Devising a Festival

Devising a Festival

For our EDPP thesis projects, each of us is responsible for submitting an inquiry that we will investigate through performance. We can create between one and ten shows to house these inquiries, so long as everyone is contributing to the research. The easiest thing would probably  be to create a few shows to encompass the themes in which everyone is interested. Since we are the inaugural cohort, however, we decided we needed to be as challenging as possible…so ten shows it is!

We will present our projects at the beginning of May. How exciting!

Except…only one of us has ever put on a festival before. (Ashley is the exception.)

Thank goodness we are not alone in this large undertaking. We are teaming up with the Masters of Arts Management students to produce the festival, and a practicum class has been created exactly for this purpose. But where to start? This has been the process so far:

First, we needed a name. We felt a bit of pressure for this one, since this isn’t just the name for our festival, but the one that will carry on to future cohorts. After about 50 ideas were thrown around ranging from “Ex-Nihilo” (translation: from nothing) to “The New and Improved Fyre Festival” (ha!), we found this quote from Jacques Lecoq:

“There are three masks: the one we think we are, the one we really are, and the one we have in common.”

Thus, we landed on The Third Mask: A Festival of New Devised Theatre

Next, we needed to create a system to liaise between departments. (I imagine no theatre department would be terribly happy if ten brand new shows were to pop up in the middle of the school year, so we wanted to make things as easy as possible.) Again, since this a brand new festival, there was no template for us to use. My cohort member Claire took on liaising with tech and set, and I took on costumes and props. We have weekly appointments with the departments to pull from Columbia College Chicago’s resources, master lists in Excel (yes, I’m learning Excel), and a wonderful, newly organized storage closet to hold all of these goodies.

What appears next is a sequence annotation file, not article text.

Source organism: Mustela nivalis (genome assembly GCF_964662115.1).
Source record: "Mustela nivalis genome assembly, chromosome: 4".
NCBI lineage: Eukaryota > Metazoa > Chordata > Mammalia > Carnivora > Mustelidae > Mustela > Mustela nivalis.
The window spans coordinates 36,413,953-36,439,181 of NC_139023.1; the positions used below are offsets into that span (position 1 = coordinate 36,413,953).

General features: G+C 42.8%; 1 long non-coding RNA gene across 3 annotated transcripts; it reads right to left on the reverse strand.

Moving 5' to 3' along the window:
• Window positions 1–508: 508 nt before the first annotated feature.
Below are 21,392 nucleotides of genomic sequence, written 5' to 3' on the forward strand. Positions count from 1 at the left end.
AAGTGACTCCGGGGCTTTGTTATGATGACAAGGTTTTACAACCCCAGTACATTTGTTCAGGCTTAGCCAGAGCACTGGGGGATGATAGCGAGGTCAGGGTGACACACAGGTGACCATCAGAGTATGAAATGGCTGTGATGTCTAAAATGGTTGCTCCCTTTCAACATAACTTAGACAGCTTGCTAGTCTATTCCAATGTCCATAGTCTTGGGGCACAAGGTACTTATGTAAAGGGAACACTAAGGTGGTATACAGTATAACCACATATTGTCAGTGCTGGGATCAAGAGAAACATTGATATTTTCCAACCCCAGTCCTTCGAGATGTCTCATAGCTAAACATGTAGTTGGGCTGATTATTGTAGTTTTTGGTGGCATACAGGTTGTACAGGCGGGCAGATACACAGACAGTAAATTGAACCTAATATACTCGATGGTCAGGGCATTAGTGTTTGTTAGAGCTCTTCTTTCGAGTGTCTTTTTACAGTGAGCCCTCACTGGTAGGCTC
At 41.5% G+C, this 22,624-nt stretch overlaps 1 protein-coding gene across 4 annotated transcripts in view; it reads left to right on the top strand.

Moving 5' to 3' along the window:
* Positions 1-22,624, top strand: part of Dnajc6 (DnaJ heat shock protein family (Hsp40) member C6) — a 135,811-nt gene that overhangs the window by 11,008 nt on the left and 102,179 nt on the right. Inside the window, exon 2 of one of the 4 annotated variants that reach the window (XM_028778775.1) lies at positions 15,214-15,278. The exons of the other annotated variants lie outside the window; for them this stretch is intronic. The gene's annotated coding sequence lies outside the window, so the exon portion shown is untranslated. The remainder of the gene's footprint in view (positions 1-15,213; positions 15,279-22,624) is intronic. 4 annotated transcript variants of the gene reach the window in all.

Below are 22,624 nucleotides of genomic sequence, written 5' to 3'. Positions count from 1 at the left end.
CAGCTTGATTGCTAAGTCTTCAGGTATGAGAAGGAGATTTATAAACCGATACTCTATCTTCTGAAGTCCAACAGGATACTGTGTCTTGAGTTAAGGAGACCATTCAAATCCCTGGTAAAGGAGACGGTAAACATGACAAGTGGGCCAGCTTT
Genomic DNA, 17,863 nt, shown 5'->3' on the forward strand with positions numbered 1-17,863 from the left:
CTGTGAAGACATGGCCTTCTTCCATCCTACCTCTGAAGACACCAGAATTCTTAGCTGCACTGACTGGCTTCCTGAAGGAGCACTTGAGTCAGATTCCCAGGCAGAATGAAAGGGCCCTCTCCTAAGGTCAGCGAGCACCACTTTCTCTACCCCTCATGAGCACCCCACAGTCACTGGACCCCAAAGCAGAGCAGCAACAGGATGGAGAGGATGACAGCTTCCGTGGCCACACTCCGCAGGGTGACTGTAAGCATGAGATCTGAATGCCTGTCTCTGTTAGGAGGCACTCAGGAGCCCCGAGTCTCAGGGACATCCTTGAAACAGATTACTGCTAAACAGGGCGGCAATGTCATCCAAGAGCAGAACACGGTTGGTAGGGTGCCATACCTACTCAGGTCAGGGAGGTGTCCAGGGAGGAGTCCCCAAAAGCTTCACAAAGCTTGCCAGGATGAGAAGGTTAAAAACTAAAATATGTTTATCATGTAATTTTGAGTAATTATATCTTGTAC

Well, now that we are communicating with the design departments, I can just walk in to the scene shop and start building, right!?

Nope! But we have an amazing faculty to train us on the tools we need, as well as lend us student workers to help with construction. Special shout-out to Grant from the scene shop, Frances, Patti, and Tom from costumes, and Pete Dully for everything else! Last week, Grant trained us for two hours in the shop on how to use power tools. Here’s proof!

These have been the steps so far. Currently, the MAM students are working to curate each night, gather marketing materials for our shows, and secure more funds for the festival as a whole. We, on the other hand, are working to finish the shows themselves. One of the biggest challenges I have found has been creating design presentations and marketing blurbs for a show that doesn’t exist yet, but that’s going to be the nature of producing devised work when we graduate. Sure, it could be that one day I have a renowned company like Gob Squad in a country like the UK, where funding for the arts is more secure and institutions are willing to take a risk on funding research and development. Until that day though, there will be a different reality. I will often need to submit a synopsis of an unfinished show to apply for grants. I will often need to create an official company with a mission statement so that I can send a show to a festival. I will often need to sound very certain about aspects of my work that I am indeed very uncertain about…in order to make it work.

Most of us hope to tour our shows or take them to festivals upon graduating, so it’s great to meet some of the challenges we’ll face in a safe space. By seeing the other side of the table, we are able to understand how festivals must curate seemingly unrelated works of art as well as the paradoxes that come with bringing new works into fruition. We are also learning how a new festival has to establish its own voice, just as we are trying to with our own pieces.

We still have a lot to do, but with the team of people we have working on it, I guarantee it’s going to be a great event.

Mark your calendars for The Third Mask on May 2-4!